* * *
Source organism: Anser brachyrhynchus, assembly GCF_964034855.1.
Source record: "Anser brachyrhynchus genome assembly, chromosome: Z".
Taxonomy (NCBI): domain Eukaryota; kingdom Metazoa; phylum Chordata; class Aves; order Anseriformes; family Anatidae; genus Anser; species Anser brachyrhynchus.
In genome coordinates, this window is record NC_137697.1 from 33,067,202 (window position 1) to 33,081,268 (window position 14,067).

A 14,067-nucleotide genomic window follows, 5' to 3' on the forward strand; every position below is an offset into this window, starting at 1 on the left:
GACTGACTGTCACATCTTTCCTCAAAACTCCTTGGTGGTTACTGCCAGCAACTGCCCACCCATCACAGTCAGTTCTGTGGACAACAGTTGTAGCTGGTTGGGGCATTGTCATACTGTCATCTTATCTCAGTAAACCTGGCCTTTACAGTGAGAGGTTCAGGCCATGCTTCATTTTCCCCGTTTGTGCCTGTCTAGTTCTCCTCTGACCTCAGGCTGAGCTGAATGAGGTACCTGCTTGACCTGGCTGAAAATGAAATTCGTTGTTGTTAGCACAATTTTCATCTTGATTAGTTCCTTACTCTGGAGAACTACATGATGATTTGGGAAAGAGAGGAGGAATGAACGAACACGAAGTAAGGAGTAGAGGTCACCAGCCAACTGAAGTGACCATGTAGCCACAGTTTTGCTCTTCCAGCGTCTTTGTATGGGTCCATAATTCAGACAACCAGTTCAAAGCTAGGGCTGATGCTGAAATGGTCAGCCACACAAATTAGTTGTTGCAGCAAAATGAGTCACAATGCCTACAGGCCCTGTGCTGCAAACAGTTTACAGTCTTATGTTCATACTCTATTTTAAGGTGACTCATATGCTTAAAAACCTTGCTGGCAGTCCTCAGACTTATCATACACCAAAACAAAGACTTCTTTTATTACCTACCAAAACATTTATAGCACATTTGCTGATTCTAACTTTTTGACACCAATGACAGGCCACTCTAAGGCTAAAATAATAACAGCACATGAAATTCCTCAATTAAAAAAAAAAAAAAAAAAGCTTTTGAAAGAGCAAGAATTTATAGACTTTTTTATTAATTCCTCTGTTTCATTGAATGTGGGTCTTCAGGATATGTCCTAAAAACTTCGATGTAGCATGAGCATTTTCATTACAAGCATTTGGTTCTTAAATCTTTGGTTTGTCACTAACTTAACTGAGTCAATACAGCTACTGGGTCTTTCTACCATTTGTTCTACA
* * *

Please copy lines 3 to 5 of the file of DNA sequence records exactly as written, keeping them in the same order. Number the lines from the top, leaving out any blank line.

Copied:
Taxonomy (NCBI): domain Eukaryota; kingdom Metazoa; phylum Chordata; class Aves; order Anseriformes; family Anatidae; genus Anser; species Anser brachyrhynchus.
In genome coordinates, this window is record NC_137697.1 from 33,067,202 (window position 1) to 33,081,268 (window position 14,067).

A 14,067-nucleotide genomic window follows, 5' to 3' on the forward strand; every position below is an offset into this window, starting at 1 on the left: